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TV reviewer Gordon Brown has written an extraordinary opinion piece in the Taranaki Daily News titled ‘Make the criminals pay’. This is in response to an article in the Sunday Star Times about Roger Brooking's new book, Flying Blind, with the headline: 'Prisoners need therapy' . Mr Brown claims that "ordinary New Zealanders want to feel safe and the only way for that to happen is to resource the police so they can do the job properly." He also wants to impose tougher sentences on those who end up in prison.
Mr Brown takes umbrage with Mr Brooking who points out that 80% of all crime in New Zealand occurs under the influence of alcohol and drugs and that the best way to reduce reoffending is to establish specialised drug courts, provide additional funding for addiction treatment and establish more halfway houses in the community.
Mr Brown disagrees with the arguments in Flying Blind – although clearly he has not bothered to read it. If he had, he might have picked up on a few facts about community safety.
1) Crime Rates: New Zealand already is a safe society. Crime has been on the decline since the 1990s and the murder rate has halved over the last 20 years. Even the projected need for prison beds has begun to decline for the first time in 50 years.
2) International comparisons: For the last two years in a row, New Zealand has topped the global peace index out of 149 countries. The index is based on 23 different indicators including crime rates, violence, corruption, military spending and others factors. In 2010, New Zealand was also ranked third by the United Nations (out of 159 countries) in terms of human development - based on indicators about life expectancy, schooling, income, economic and political freedoms.
3) Role of the Media: Perceptions of community safety have more to do with the media than they do with the police. A study from 2002 into the role of the media's coverage of crime reported: "the selective and disproportionate media coverage of crime, particularly violence, when set alongside actual police statistics, raises questions of skewed reporting in New Zealand at a time when crime rates are falling."
When respondents to these surveys were asked where they get the information about crime, they said ‘from the media’. When journalists are asked the same question, they admit they generally rely on a farmer, Garth McVicar, for comment about the failings of our justice system.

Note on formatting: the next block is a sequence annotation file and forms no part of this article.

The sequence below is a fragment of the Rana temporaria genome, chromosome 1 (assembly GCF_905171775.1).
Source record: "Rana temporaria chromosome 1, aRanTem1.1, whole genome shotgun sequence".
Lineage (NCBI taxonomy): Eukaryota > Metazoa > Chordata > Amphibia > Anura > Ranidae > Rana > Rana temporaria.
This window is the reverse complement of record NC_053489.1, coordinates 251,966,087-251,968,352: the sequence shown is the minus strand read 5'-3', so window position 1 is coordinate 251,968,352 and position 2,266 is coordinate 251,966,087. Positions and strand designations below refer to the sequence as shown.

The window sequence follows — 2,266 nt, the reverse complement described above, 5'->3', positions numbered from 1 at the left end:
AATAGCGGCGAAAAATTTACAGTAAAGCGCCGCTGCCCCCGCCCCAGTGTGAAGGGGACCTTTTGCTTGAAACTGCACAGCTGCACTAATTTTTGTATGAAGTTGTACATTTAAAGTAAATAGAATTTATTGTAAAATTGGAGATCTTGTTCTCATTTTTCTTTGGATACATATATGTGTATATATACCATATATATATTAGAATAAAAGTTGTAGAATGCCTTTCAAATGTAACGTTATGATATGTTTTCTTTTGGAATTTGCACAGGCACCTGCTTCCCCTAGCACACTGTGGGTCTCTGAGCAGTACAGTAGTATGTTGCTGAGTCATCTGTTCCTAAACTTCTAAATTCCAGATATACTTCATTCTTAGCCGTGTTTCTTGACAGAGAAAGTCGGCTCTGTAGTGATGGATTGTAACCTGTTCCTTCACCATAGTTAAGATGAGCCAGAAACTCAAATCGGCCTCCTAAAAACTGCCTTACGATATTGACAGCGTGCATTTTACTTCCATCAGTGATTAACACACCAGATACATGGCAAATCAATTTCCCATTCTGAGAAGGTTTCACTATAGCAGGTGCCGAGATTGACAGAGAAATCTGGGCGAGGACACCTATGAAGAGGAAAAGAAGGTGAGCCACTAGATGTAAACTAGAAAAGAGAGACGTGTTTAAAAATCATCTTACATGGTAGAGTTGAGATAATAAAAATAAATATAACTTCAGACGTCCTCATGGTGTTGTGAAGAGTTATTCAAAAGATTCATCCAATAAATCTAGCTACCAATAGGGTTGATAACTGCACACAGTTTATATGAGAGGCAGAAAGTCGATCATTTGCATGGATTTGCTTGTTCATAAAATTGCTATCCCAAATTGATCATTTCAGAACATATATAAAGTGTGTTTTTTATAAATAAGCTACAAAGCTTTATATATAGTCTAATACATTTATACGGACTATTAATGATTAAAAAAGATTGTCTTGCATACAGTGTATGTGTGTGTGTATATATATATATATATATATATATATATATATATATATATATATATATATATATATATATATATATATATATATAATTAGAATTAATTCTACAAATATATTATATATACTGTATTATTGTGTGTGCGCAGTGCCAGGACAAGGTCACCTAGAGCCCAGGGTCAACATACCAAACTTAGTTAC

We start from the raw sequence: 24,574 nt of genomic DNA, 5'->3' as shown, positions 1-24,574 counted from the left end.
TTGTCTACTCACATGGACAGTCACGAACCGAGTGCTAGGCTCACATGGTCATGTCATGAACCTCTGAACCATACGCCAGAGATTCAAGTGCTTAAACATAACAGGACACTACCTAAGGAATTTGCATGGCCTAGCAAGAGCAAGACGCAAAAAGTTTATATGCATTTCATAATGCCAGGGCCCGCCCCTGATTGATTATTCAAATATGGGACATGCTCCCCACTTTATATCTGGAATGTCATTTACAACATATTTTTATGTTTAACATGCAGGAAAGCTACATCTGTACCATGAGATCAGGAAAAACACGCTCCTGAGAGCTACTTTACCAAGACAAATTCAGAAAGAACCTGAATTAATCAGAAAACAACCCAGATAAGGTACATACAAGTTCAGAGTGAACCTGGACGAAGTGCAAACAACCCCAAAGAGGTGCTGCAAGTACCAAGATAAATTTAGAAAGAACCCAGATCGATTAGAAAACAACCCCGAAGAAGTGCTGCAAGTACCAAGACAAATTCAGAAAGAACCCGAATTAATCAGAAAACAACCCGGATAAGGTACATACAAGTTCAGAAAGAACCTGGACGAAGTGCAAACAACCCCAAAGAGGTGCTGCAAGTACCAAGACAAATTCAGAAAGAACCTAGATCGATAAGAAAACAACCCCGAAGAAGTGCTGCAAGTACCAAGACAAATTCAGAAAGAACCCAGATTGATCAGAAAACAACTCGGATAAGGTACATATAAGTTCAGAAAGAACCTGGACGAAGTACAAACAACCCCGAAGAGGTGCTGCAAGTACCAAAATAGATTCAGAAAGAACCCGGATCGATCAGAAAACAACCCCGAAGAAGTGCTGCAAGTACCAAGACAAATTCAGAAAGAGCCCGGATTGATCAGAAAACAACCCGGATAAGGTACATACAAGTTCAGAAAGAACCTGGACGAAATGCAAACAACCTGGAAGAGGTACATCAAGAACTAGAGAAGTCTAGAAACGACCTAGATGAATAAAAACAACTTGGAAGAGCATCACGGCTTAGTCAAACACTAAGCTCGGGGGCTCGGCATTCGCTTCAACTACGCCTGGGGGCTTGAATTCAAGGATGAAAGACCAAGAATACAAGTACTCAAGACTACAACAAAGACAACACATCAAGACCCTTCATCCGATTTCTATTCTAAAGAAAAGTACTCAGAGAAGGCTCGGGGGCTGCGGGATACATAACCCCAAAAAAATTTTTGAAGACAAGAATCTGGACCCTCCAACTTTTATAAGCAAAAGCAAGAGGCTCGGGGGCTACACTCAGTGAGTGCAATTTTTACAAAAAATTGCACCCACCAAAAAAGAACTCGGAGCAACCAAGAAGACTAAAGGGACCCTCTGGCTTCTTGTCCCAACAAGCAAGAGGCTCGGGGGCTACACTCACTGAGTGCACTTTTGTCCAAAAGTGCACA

4) Distorted perceptions of safety: As a result, despite overwhelming evidence to the contrary, New Zealanders continue to believe that violent crime is out of control. Between 2006 and 2009 International surveys found that only 57% of New Zealanders reported feeling ‘safe’. This puts us on a par with Middle Eastern countries like Lebanon (where 56% feel safe), Iran (55%) and former Communist states like Albania (54%). In the United States where the murder rate is four times higher than in New Zealand, 75% of the population report feeling safe.
In other words, perceptions of safety in New Zealand have been so skewed by the media, these perceptions are no longer based on reality. What this suggests is that we don’t need more police to improve public safety. What we need is more honest journalism and less scaremongering by the likes of Garth McVicar, right wing politicians and TV commentators like Gordon Brown - who claims to represent the silent majority.
The 'silent majority' not so silent
Unfortunately, the so-called silent majority has not been silent at all. On the contrary, they've been very vociferous. This uninformed, lock ‘em up brigade has dominated the New Zealand media for the last 20 years – leading to a competition between National and Labour to be tough on crime. Victoria University criminologist Prof John Pratt describes it as a process of political populism - facilitated by the media.
Where has this competition to be tough on crime got us? The answer is - into a financial black hole. The last Labour Government built four new prisons at a cost of over $1 billion. National has already built one new prison at Mt Eden and is planning another at Wiri - estimated to cost over $400 million. As a result, the Corrections Department is about to become the biggest government department in the country. Altogether, Justice Sector costs are estimated at around $5 billion a year.
Annual cost of crime equals one Christhcurch earthquake
That's equivalent to the cost of one decent sized earthquake in Christchurch - except that this earthquake of crime occurs year, after year, after year. Rebuilding Christchurch is draining enough without having to pay for the criminal liquifaction shaking up the Justice Sector every single year.
In other words, ‘lock up and throw away the key’ is a financially disastrous, ineffective and short-sighted approach to dealing with crime - especially when New Zealand is facing the biggest deficit in its history.
Mr Brown says he wants to ‘make the criminals pay’. But this $5 billion cost is imposed on the New Zealand taxpayer – not the criminals. One has to wonder why people like Garth McVicar and Gordon Brown are so keen to drive the New Zealand justice system into this financial black hole? The answer to that question was provided in Mr Brown's opinion piece. He wrote: “We (just) don't care”. The fact that so many New Zealanders don't seem to care is why the justice system is Flying Blind.